I’m facing a bit of a time crunch this week after nearly six days away from the office. Last week’s Dish TV satellite receiver installation took about a full day longer than expected, so I was gone most of Thursday and Friday. We now have 120 channels, and, as you might expect, nothing’s on.
We also have a rather sizable dish bolted to the roof of our house, which Vic is not particularly thrilled about. She’d assumed that they’d be able to use the previous owner’s mounting post out by the shed, but as we were having two separate boxes (each with two receivers serving a total of four TVs) installed, we needed more wires and more room for a larger dish. Still, the dish is on the rear of the house, and isn’t even visible unless one is nearly on top of it.
Snarky jokes about “nothing on” aside, I’m loving this brave new digital world, particularly for a built-in TiVo-Like Device. (TiVo’s a brand name for what is unhelpfully known as a Personal Video Recorder, but as our box isn’t from TiVo, and because no one knows what I mean when I say “PVR,” I’ve resorted to “TiVo-Like Device.”) People have always told me that this is a life-changing piece of technology, and I have to admit that I agree. Once I figured out what I was doing, I’ve found it a breeze to operate and a delight to watch. The other night, while viewing The Simpsons live, I missed one of the throwaway sign gags and was able to simply rewind, freeze frame and restart the program, catching up during the next commercial break.
I was able to begin receiving the Sci-Fi Channel just in time for the series premiere of the “reimagined” Battlestar Galactica. With Deep Space Nine‘s Ronald D. Moore at the helm, Galactica already exhibits several of that previous space saga’s best features, including an emphasis on political and character development, as well as a nuanced view of villainy. It’s really good stuff; check it out.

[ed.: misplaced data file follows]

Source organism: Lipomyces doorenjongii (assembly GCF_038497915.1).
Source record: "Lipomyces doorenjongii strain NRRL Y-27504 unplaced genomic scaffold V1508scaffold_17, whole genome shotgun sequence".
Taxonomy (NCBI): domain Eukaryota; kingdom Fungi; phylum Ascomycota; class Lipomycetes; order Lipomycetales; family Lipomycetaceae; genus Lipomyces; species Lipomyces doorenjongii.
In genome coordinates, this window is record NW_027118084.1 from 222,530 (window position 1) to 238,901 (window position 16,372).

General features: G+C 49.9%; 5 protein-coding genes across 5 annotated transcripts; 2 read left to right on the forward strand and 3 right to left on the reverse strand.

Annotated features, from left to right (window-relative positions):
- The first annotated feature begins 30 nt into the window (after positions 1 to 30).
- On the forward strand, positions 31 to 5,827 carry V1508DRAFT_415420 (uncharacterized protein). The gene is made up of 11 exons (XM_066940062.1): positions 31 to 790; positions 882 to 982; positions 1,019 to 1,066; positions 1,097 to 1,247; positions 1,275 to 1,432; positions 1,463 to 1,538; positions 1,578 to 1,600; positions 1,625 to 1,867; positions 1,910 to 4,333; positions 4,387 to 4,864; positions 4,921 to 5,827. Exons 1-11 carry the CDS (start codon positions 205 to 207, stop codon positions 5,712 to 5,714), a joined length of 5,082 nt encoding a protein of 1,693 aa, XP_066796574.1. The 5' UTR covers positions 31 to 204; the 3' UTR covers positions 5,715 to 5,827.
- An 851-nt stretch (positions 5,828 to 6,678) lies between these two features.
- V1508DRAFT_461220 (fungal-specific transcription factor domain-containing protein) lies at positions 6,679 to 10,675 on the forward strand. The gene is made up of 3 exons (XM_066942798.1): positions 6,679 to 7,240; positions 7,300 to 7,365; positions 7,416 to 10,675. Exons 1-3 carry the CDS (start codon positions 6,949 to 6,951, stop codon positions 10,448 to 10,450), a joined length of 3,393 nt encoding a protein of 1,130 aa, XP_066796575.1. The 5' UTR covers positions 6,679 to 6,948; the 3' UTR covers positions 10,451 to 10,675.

For years, both Richard Hatch (not the Survivor nudist, but rather the actor who played the original “Apollo”) and Galactica creator Glen Larson had tried to launch their own revivals, but as neither owned the rights, these projects never happened. When the new series was finally announced, purists howled because it would not be a continuation with the surviving original cast, as Hatch had envisioned. How could it be any good, they railed, without Hatch, Dirk Benedict, etc.?
Here’s the thing. As much fondness as I have for the old show (and yes, I own the DVDs), I realized that it was something less than a success even back in ’78. Chock-full of plot holes, ridiculous science, bad hair and cheesy rip-offs (remember when Apollo played “Shane” against a gunslinging Cylon?), it had its moments, but even my 14-year-old self knew that it could be better. Now, thanks to a thoughtful reboot, it is. (And Richard Hatch, despite his initial bitching, is praising the new series these days. Not coincidentally, he appears as a guest star in two upcoming episodes!)
Tonight is the final dress rehearsal for The Phantom Tollbooth, which opens tomorrow at the Parkland College Theatre. I’d hoped to have a photo of myself in full Mathemagician garb posted here by now, but they’ve requested that we not take personal photos until a designated posing session next week. I can understand; this is a large cast with a lot of youngsters, and it could quickly become chaos if everyone was running around snapping photos. Besides, we have more important things to do right now. The show is coming together, but the pacing is still a tad slow. On the other hand, the funkadelic ’70s sets and costumes are amazingly fun, and I absolutely love my five-foot magic pencil! (The eraser is a dodgeball, so it bounces when I smack the floor with it.) I’m excited–and scared–about tomorrow night!